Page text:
The body of mountaineer Patrice Hyvert was found preserved in ice in Mont Blanc after 32 years of being missing.
Hyvert was lost since March 1, 1982 when he climbed the western side of the "Aiguille Verte" mountain of Mont Blanc alone. By afternoon, bad weather had devastated the region. Rescuers were able to save another climber at that time but Hyvert was never found.
And now, 32 years after, two mountaineers made the shocking discovery of Hyvert's body preserved in ice, according to local media reports.
The body was identified to be that of Hyvert's because his identity card was also preserved inside his wallet.
Gerard Hyvert, father of the climber, was shocked at first upon hearing the news. But as it came upon him, he was relieved thinking that his son was 'buried' in a place he loves dearly.
"I'm a mountain man, and I would have preferred him to stay up there. He was better on a mountain than in a coffin. He was in his element," the father told a local radio station.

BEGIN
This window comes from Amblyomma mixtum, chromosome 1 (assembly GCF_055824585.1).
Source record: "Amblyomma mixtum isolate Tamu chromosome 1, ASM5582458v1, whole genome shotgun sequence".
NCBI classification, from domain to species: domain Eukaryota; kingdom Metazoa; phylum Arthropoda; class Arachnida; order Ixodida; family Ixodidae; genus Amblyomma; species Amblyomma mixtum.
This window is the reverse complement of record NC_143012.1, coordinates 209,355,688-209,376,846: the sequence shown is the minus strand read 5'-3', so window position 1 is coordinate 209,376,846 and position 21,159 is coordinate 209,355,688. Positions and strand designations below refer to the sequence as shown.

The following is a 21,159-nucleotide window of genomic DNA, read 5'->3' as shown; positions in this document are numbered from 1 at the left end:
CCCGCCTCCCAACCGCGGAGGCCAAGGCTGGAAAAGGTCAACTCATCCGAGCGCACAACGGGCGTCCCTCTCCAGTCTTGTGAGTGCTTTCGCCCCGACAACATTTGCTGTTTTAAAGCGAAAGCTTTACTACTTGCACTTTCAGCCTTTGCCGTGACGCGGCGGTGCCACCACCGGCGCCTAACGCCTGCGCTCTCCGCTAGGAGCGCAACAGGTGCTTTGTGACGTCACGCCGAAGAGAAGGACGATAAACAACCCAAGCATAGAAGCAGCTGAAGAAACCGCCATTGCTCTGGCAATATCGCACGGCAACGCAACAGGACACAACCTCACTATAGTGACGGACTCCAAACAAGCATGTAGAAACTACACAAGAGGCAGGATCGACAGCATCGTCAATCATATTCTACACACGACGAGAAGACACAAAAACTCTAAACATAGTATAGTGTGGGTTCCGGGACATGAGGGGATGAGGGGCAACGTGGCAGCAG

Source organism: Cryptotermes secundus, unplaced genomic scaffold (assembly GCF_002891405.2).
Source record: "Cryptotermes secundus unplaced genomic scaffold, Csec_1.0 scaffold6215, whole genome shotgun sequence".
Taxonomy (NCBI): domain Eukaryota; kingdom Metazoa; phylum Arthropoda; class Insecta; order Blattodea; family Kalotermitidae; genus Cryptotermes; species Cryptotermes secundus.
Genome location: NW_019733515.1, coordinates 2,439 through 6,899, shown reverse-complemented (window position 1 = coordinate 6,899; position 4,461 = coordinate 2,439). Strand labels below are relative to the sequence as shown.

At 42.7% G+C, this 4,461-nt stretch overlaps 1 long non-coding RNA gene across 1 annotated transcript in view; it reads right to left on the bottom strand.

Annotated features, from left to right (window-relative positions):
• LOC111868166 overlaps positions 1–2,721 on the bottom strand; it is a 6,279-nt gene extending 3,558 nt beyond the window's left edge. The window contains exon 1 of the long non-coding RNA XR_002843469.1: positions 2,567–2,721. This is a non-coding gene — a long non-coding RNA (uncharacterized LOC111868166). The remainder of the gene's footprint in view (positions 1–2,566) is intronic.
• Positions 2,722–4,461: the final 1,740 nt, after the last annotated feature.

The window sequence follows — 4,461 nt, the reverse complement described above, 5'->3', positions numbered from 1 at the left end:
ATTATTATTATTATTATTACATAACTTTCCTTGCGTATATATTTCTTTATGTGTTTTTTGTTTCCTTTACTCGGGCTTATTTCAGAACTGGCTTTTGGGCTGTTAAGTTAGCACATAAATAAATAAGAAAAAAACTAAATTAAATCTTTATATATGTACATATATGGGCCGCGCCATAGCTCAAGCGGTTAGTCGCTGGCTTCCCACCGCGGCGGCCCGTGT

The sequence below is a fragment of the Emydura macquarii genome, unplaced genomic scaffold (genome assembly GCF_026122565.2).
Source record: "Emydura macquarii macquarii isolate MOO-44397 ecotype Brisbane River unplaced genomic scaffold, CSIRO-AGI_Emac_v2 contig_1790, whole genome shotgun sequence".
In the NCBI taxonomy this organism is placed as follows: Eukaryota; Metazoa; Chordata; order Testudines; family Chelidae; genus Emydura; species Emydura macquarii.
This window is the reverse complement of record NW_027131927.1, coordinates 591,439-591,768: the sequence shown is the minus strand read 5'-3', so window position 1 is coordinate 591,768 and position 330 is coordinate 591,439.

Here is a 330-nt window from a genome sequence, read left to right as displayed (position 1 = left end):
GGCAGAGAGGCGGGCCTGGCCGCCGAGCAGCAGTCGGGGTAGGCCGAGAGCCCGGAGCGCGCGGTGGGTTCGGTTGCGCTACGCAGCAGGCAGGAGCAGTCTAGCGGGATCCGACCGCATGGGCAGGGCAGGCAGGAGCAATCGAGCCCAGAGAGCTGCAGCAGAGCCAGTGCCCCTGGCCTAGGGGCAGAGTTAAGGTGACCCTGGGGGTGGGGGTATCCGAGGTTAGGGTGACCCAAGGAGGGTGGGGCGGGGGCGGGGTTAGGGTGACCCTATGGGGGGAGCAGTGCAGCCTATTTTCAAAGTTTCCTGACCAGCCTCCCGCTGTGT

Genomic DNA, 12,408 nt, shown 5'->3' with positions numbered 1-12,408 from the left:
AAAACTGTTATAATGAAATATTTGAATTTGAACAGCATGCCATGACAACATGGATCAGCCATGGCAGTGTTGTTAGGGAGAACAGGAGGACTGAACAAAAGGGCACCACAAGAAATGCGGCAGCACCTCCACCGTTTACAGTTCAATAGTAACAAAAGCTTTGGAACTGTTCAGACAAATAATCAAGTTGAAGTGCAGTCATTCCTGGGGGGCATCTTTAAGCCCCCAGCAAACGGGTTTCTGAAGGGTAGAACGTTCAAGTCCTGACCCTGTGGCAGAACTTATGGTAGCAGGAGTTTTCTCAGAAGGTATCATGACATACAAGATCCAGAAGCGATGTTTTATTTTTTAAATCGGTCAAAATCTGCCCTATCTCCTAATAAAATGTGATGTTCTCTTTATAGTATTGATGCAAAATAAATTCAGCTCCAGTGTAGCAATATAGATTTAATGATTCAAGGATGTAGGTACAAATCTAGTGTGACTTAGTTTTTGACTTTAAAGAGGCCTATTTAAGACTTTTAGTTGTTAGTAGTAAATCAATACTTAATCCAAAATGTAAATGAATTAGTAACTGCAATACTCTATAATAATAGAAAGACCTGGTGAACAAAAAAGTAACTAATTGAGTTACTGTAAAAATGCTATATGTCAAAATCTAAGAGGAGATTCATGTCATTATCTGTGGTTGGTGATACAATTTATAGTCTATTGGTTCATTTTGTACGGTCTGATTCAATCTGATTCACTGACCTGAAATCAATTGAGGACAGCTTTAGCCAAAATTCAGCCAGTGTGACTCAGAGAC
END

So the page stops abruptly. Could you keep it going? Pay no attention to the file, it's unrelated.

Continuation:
Mont Blanc is becoming infamous for its dangerous terrain. Deaths happened yearly and corpses are only discovered when the ice melts.
Still, Europe's tallest mountain sees approximately 20,000 people trying to reach its peak yearly. Hence, rescuers attend to 100 calls yearly.
While 80 per cent of those asking to be rescued were not prepared to take the challenging climb, some were just abusing rescue services, Mayor Jean-Marc Peillex told Express.uk.
Just recently, rescuers refused to take a man who just "didn't want to walk all the way down." The man kept calling rescue service for two days but to no avail. He then decided to pay a local guide to walk with him down the mountain.
"Is the mountain rescue service going to have to get a taxi licence?. The demands of these ad-hoc Alpinists are like those of urban consumers who want security and services everywhere. Going up Mont Blanc is a matter for Alpinists in a natural setting which has its own laws," Peillex explained why they refuse to heed the call from the man.
Peilex said that a fee shall be imposed upon abusive, lazy and unprepared climbers before being rescued.